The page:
each patient were recorded on a standardised pro forma.
Total patient expenditure was calculated in these
patients by summing the costs for investigations, drugs,
disposables, room charges and physician time using figures
obtained from the hospital’s electronic receipts database.
The normality of the cost data was checked using his-
tograms in SPSS statistical software (SPSS Inc., Chicago, IL,
USA). Mean, median and 95% CIs were calculated for esti-
mating the unit costs incurred in our series. The median
value (95% CI) was used for unit costs because of the skewed
nature of the data.
Furthermore, the cost patterns charged by two private
nursing homes in the region running for more than 10 years
were studied to determine inpatient costs in the private sec-
tor at the secondary level of care. Average costs charged
were noted to be almost two-thirds of the expenses at the
tertiary private hospital.
2.3. Data on dengue cases and deaths during the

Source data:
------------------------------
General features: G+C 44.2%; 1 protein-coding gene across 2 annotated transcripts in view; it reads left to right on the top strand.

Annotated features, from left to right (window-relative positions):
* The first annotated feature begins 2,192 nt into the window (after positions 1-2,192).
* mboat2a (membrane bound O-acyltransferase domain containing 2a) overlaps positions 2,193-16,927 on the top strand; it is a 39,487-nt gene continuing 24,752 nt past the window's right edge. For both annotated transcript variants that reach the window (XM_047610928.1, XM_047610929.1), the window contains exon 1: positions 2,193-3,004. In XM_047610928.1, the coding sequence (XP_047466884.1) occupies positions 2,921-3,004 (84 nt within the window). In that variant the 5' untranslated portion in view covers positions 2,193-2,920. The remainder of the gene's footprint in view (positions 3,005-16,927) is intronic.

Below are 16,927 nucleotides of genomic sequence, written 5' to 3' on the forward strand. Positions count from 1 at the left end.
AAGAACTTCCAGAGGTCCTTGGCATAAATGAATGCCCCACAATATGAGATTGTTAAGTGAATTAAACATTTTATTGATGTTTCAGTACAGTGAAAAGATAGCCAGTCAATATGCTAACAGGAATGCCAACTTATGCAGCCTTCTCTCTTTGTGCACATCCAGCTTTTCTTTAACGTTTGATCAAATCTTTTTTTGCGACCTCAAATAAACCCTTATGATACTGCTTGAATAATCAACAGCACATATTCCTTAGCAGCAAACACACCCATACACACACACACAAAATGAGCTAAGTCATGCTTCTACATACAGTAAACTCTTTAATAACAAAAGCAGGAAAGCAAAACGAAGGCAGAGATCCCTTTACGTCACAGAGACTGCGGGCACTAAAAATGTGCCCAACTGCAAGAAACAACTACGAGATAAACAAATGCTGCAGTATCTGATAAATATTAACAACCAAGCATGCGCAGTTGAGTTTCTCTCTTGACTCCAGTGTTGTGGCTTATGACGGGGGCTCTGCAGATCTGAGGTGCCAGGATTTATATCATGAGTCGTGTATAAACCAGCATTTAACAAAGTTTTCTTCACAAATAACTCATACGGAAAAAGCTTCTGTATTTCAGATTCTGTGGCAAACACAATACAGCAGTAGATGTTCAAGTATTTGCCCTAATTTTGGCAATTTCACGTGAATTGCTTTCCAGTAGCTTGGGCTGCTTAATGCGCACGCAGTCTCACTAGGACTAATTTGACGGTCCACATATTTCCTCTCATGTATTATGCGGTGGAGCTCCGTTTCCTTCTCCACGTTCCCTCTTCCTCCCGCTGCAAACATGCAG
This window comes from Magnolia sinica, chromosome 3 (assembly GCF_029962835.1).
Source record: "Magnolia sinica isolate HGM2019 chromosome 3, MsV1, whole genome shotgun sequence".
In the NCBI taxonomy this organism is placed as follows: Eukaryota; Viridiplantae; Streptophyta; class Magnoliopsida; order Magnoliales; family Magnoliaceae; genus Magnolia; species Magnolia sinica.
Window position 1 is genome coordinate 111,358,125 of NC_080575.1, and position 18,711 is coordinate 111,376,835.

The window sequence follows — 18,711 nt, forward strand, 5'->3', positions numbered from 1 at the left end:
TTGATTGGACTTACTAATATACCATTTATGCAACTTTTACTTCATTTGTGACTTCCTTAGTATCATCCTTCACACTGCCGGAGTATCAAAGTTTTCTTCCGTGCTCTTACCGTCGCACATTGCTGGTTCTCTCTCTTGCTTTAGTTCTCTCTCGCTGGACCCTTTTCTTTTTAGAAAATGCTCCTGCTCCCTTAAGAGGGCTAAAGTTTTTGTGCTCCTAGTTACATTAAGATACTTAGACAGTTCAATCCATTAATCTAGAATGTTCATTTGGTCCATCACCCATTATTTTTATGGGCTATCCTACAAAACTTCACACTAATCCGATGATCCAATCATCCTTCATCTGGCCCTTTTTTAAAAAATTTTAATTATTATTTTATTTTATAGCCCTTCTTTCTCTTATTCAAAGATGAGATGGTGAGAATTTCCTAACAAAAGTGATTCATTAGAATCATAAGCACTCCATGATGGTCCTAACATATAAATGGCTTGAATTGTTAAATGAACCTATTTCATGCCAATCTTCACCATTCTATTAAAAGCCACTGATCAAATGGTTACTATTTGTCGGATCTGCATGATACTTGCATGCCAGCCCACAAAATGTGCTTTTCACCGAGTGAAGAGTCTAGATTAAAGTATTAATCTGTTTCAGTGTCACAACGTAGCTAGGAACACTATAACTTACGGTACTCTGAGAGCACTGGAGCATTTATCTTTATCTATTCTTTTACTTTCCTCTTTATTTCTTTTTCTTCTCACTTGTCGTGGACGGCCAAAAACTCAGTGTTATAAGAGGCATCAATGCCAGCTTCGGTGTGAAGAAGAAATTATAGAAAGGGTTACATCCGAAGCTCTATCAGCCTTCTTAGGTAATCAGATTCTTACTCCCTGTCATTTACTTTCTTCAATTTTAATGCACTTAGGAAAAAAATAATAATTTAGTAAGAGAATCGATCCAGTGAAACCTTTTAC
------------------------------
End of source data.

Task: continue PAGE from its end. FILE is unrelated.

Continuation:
2006 dengue epidemic in India
The total number of reported dengue cases during the 2006
Indian dengue epidemic was obtained from the Indian NVB-
DCP (National Vector Borne Disease Control Programme,
2007). Data on age- and gender-specific cases and deaths,
the proportion of DHF grade III/IV, and national data on
hospitalisation versus ambulatory cases and on reported to
unreported cases were not available.
2.4. Health infrastructure and economic
expenditure on health in India
Details on the health infrastructure, utilisation of health
services, urban—rural differences and gender variations in
India were derived from the National Family Health Survey
(2005—2006), the National Sample Survey Report 52nd
round, 1995—1996 (National Sample Survey Organization,
1998), the Report of the Commission on Macroeconomics
and Health (National Commission on Macroeconomics and
Health, 2005), the National Health Accounts (National
Health Accounts India, 2001—2002) and from relevant pub-
lications of the National Council For Applied Economic
Research (NCAER) household survey (Duraisamy, 2001). A
search for economic models of the health system in India
in leading economic journals and international journals on
health policy and management was carried out. Studies on
the economic impact of dengue on the population, health
systems and at the family level from Southeast Asia and
South America were also retrieved.
3. Key assumptions
3.1. Dengue epidemiology
To reflect the economic burden of dengue in India and to